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  • Author or Editor: Trish Hafford-Letchfield x
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The transformation of intimacy and sexuality issues within historically and culturally dependent institutions is challenging established views about ageing (Bildtgard and Oberg, 2017). Health and social care is one such institution yet to respond fully to the growing empirical evidence on what constitutes a meaningful life for older people interacting with care services in relation to sexuality and intimacies across different sexual and gender identities. Transcending established views about the role of health and social care professionals in providing meaningful engagement and support for older people to fulfil their sexual needs requires providers to recognise opportunities for responding to the complexity of issues arising in care. Being open to the range of people’s relationship situations, and making spaces within assessment and provision of care to enable information and support on sex and intimacy to be made available and to engage proactively with the topic, is beginning to be recognised within workforce development (SfC, 2017). Building on these initiatives involves developing new structures and methods of embedding sexuality within professional education, in policies and care practices and in the commissioning of, and evaluation of, services (Hafford-Letchfield et al, 2010, 2020).

This chapter engages with the literature focusing on what we know or need to know about how professionals and providers within health and social care exchange and interact around sex as a meaningful concept in the provision and quality of care. It focuses on themes that are important to initiating and supporting sexual expression in later life and addresses important transition points where older people are considered ‘vulnerable’ in care services and where their sexual rights are less likely to be promoted or transgressed.

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The current epistemology of heterosexuality, love and intimacy in later life has highlighted how older women’s sexual desire and sexual expression have been subject to highly gendered socio-cultural restrictions, an emphasis on relationship status and problematisation of physical health. These are associated with dissatisfaction and discomfort for older heterosexual women when talking about their own sexuality with a lack of social legitimacy for doing so. Poor engagement of care professionals with their issues and concerns makes the situation more complex (Hafford-Letchfield, 2008; Gertwitz et al, 2018), for example in terms of the unproblematic acceptance of the consequences and compromise in sexual function that may be constructed when an older woman has pelvic floor weaknesses including incontinences (Mota, 2017).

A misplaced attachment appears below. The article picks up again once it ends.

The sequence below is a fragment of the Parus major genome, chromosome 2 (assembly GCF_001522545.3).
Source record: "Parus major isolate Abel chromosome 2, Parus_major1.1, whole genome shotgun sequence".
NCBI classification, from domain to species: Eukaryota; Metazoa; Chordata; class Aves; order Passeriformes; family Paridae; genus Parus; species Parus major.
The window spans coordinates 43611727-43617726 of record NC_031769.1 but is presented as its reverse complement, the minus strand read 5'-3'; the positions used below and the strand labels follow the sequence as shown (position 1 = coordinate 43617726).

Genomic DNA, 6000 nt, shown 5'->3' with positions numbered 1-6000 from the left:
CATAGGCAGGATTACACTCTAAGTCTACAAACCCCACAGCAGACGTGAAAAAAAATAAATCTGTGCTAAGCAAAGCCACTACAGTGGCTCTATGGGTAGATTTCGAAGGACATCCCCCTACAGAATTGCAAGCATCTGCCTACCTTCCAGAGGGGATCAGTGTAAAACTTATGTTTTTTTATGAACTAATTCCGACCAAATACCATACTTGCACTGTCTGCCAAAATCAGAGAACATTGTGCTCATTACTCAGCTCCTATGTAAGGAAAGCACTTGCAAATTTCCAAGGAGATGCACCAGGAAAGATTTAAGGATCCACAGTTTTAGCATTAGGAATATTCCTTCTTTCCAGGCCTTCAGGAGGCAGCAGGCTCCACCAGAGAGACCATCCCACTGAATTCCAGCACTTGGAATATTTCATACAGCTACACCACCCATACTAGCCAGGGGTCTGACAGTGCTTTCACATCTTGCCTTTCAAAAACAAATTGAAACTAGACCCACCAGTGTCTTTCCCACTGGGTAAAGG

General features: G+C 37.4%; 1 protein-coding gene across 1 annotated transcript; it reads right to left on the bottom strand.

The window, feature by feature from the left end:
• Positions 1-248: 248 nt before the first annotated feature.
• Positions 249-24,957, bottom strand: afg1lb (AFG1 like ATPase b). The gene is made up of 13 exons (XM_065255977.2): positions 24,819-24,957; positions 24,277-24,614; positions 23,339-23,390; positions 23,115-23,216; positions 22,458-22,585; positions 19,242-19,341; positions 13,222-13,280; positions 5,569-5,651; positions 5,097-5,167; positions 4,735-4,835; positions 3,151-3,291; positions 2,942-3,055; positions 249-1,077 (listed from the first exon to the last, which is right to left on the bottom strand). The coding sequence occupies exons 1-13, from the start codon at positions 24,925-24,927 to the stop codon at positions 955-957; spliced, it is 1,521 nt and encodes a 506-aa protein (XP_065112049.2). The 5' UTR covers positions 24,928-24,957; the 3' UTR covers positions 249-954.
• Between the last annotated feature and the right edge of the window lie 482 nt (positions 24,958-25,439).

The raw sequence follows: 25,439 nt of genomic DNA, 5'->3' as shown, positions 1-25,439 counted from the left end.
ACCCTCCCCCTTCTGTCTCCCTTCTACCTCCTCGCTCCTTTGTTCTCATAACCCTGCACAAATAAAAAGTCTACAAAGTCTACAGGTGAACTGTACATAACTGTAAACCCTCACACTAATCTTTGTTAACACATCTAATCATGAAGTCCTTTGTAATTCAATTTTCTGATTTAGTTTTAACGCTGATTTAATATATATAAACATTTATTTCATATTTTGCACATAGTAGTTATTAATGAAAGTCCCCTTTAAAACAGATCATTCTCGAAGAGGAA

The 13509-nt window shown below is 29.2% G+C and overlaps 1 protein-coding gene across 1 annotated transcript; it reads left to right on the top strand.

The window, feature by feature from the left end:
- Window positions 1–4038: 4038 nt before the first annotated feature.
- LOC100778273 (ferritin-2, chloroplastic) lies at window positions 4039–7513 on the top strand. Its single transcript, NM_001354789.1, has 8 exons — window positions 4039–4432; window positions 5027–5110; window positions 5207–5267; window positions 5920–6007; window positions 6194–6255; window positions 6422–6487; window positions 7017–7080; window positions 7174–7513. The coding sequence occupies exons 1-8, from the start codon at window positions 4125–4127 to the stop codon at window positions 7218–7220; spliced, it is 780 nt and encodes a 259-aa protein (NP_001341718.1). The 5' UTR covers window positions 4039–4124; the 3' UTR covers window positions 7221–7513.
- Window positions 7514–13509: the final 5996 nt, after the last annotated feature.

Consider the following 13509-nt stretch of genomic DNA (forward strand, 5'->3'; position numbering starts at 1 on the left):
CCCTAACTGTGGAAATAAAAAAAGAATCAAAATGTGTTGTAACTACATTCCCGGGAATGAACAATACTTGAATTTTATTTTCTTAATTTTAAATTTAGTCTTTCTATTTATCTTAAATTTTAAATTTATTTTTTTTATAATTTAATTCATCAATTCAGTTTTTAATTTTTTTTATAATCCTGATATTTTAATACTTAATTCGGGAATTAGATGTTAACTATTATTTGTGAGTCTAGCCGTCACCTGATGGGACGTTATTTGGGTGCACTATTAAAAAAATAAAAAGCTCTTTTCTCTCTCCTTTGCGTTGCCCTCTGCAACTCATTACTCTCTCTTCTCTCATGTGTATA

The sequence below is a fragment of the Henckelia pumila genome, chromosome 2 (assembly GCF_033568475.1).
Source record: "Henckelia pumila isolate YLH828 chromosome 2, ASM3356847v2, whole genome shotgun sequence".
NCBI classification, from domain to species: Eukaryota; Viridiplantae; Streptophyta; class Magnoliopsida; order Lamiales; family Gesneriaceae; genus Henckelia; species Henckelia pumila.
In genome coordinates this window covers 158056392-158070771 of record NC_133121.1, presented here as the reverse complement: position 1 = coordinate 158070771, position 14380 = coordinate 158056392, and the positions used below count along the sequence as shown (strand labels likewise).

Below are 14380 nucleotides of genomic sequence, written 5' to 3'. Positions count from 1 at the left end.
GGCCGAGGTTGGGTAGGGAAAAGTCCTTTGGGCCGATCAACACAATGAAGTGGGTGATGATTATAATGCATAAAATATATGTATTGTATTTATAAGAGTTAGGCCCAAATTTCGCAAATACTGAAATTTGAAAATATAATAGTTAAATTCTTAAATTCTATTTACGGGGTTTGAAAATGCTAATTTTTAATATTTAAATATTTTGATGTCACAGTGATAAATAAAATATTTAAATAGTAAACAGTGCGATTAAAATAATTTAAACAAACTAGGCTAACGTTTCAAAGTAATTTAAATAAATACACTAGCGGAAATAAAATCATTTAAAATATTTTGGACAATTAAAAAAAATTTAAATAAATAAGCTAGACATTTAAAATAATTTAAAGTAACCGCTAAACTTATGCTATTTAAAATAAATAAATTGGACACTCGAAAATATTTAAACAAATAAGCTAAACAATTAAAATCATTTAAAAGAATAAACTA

This chapter reviews some themes on heterosexual desire and sexual expression in later life within the context of socio-cultural and health-related factors. I draw on several sources. First, selected theoretical concepts on heterosexuality in terms of how these speak to the sexual identities of women in later life, or indeed, throughout the life course. Second, I review further some relevant themes from a systematic review I was involved in (Gerwitz et al, 2018) of international empirical research about sexuality and ageing. This review included subjective views of older heterosexual women on their sexuality. Third, heterosexual sex, love and intimacy in later life are illustrated through the case study of women ageing solo, where relationship status has been a key factor in mediating desire and expressions of intimacy in later life (Hafford-Letchfield et al, 2017; Lambert et al, 2018; O’Reilly et al, 2020).

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This chapter discusses expert practice and the provision of social work with older people in the UK, in the context of increasing complexity and uncertainty following wholesale structural change, neo-liberalism, and universal adoption of economic rationalism, managerialism and fiscal restraint. Notable retreat of government from provision and funding of care alongside promotion of individualisation have combined to reduce eligibility for services, with increasing evidence of widening inequalities and social exclusion. This chapter considers how social work has positioned itself in relation to the continuing significance of class within access to social care services by suggesting that the lack of structural analysis or critical exploration of social problems faced in later life has given rise to a preoccupation with increasing bureaucracy and helping people adjust to personal and social circumstances in a reductionist approach. A multi-layered approach is discussed using strategies such as advocacy, lobbying, coalition building, increasing social awareness and supporting social movements to increase community participation in the political processes, alongside strategies where social workers support individuals to make connections which acknowledge class, poverty and power differences in society.